Overall, the CMA considered the proposed commitments as too static and unable to account for changes in the market over time.

Based on the Commission’s press release, it seems that the remedies Microsoft offered to the European Commission were broader and did not include some of the limitations pinpointed by the CMA. Microsoft offered: 

  • A free license to EEA consumers, allowing them to stream, via any cloud game streaming services of their choice, all current and future Activision PC and console games for which they have a license;
  • A corresponding free license to cloud game streaming service providers to allow EEA consumers to stream any Activision PC and console game.

Based on positive feedback from market players and stakeholder, the Commission regarded these commitments as fully addressing its concerns and as even having procompetitive effects. It noted that the commitments would “unlock significant benefits for competition and consumers, by bringing Activision's games to new platforms, including smaller EU players, and to more devices than before.”

In a rare comment on a Commission decision, the CMA noted however that the remedy accepted by the Commission “replaces an open and competitive market with one subject to ongoing regulation of the games Microsoft sells, the platform on which it sells them, and the conditions of sale”. The CMA also warned about a high circumvention risk.

Eyes on the cloud

It is remarkable that the impact of the deal on cloud gaming and thus on a very small market may ultimately determine whether or not the largest tech transaction of the decade will see the light of day. Cloud gaming, a nascent market that is still at the very early stages of development, currently accounts for only 1% of the global market for game distribution.

However, the authorities’ focus on this market is not surprising. In recent times the Commission has taken a significant interest in cloud markets. Moreover, protecting nascent and fast-growing markets is an important policy priority of both the Commission and the CMA.

Disagreement despite cooperation

The different attitude of the two authorities is striking. One could be tempted to explain the difference by the fact that Microsoft offered more generous remedies to the Commission, likely influenced by the CMA’s decision. However, the CMA has made clear that it considers even the wider remedies offered in the EU proceedings as insufficient.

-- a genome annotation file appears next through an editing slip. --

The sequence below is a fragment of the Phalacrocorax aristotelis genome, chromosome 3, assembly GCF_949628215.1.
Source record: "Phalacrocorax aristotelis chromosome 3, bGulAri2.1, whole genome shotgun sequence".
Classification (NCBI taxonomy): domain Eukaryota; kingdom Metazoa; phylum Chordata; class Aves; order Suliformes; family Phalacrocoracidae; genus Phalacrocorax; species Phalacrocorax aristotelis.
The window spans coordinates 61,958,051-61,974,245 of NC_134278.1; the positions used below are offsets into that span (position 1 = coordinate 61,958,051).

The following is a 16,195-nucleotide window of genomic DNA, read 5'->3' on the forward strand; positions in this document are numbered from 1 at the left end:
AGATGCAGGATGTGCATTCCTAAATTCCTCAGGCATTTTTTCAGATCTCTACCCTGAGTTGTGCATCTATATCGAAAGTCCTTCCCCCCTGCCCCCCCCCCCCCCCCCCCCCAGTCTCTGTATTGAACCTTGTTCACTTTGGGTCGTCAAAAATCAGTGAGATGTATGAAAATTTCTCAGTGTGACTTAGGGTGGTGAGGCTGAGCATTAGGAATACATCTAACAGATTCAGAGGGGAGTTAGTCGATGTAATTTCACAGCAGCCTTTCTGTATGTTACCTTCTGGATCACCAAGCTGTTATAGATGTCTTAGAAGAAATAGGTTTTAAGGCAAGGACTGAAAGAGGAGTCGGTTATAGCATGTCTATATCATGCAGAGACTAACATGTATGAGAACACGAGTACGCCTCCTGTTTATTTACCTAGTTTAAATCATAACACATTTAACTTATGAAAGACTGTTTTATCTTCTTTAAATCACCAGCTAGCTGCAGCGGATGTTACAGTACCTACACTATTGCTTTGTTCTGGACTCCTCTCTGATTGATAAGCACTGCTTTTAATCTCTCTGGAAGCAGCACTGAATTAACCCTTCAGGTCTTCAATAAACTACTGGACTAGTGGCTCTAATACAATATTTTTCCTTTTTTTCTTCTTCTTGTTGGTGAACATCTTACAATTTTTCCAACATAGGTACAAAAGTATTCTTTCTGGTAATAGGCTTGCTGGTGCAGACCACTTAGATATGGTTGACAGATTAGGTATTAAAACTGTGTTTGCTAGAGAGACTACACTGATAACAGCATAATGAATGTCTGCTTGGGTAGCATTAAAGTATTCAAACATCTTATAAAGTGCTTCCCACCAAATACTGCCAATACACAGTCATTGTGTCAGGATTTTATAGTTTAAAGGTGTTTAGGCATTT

The different conclusions are also not due to a lack of communication or cooperation between the authorities. The case was discussed extensively between the Commission and the CMA. Other authorities, including those of the United States, Canada, Australia, and New Zealand also cooperated on the Microsoft/Activision deal. While surely they all shared the same “call of duty”, to quote Vestager, the CMA and the US Federal Trade Commission did not reach the same conclusion as their peers.

One element that certainly played a role is the Commission’s greater openness to behavioural remedies. In principle, the Commission has a clear preference for structural remedies: in the past five years, 80% of conditional clearances have relied on structural remedies. However, the Commission has also accepted behavioural remedies, which typically consisted in granting access to technology or assets. By contrast, the CMA has made it abundantly clear that it is very sceptical of the effectiveness of behavioural remedies, noting that it prefers prevention over regulation and that behavioural remedies are often high-risk and low-reward.

What’s next?

It remains to be seen whether the deal will go through if Microsoft’s appeal against the CMA decision is not successful. Unlike for the United States, where Microsoft indicated that it would proceed despite the Federal Trade Commission’s disapproval, Microsoft has warned shareholders that the UK’s objection could effectively scupper the entire transaction.

For more information, please contact Anne Federle or Ruben Verdoodt